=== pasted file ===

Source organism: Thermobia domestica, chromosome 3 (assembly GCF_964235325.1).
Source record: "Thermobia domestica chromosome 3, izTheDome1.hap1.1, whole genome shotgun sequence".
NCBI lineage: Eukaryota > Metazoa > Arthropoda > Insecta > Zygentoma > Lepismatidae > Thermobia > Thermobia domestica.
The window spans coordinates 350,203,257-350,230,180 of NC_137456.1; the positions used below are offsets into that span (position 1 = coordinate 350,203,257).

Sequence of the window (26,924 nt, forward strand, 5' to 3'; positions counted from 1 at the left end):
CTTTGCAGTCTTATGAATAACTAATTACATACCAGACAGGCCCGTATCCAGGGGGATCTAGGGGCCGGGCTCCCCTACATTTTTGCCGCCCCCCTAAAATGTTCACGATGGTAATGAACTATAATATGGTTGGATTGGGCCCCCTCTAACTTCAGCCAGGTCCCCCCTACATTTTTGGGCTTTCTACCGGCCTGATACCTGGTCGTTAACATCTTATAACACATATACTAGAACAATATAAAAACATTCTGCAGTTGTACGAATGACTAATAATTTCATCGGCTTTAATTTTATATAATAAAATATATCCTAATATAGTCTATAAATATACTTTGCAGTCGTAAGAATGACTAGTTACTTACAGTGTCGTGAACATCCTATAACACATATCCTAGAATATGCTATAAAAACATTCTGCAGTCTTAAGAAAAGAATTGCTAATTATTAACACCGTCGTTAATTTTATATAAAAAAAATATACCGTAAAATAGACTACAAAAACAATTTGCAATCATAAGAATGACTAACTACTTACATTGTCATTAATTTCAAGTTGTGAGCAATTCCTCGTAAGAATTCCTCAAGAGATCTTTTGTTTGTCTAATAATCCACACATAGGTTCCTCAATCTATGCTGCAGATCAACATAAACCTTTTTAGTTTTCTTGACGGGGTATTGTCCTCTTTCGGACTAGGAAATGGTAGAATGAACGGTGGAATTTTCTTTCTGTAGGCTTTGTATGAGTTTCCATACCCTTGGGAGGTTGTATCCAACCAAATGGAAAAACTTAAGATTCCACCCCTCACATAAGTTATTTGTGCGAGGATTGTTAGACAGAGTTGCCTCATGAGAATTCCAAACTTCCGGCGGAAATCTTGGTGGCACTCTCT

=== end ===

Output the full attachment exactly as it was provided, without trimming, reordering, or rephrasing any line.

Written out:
Source organism: Thermobia domestica, chromosome 3 (assembly GCF_964235325.1).
Source record: "Thermobia domestica chromosome 3, izTheDome1.hap1.1, whole genome shotgun sequence".
NCBI lineage: Eukaryota > Metazoa > Arthropoda > Insecta > Zygentoma > Lepismatidae > Thermobia > Thermobia domestica.
The window spans coordinates 350,203,257-350,230,180 of NC_137456.1; the positions used below are offsets into that span (position 1 = coordinate 350,203,257).

Sequence of the window (26,924 nt, forward strand, 5' to 3'; positions counted from 1 at the left end):
CTTTGCAGTCTTATGAATAACTAATTACATACCAGACAGGCCCGTATCCAGGGGGATCTAGGGGCCGGGCTCCCCTACATTTTTGCCGCCCCCCTAAAATGTTCACGATGGTAATGAACTATAATATGGTTGGATTGGGCCCCCTCTAACTTCAGCCAGGTCCCCCCTACATTTTTGGGCTTTCTACCGGCCTGATACCTGGTCGTTAACATCTTATAACACATATACTAGAACAATATAAAAACATTCTGCAGTTGTACGAATGACTAATAATTTCATCGGCTTTAATTTTATATAATAAAATATATCCTAATATAGTCTATAAATATACTTTGCAGTCGTAAGAATGACTAGTTACTTACAGTGTCGTGAACATCCTATAACACATATCCTAGAATATGCTATAAAAACATTCTGCAGTCTTAAGAAAAGAATTGCTAATTATTAACACCGTCGTTAATTTTATATAAAAAAAATATACCGTAAAATAGACTACAAAAACAATTTGCAATCATAAGAATGACTAACTACTTACATTGTCATTAATTTCAAGTTGTGAGCAATTCCTCGTAAGAATTCCTCAAGAGATCTTTTGTTTGTCTAATAATCCACACATAGGTTCCTCAATCTATGCTGCAGATCAACATAAACCTTTTTAGTTTTCTTGACGGGGTATTGTCCTCTTTCGGACTAGGAAATGGTAGAATGAACGGTGGAATTTTCTTTCTGTAGGCTTTGTATGAGTTTCCATACCCTTGGGAGGTTGTATCCAACCAAATGGAAAAACTTAAGATTCCACCCCTCACATAAGTTATTTGTGCGAGGATTGTTAGACAGAGTTGCCTCATGAGAATTCCAAACTTCCGGCGGAAATCTTGGTGGCACTCTCT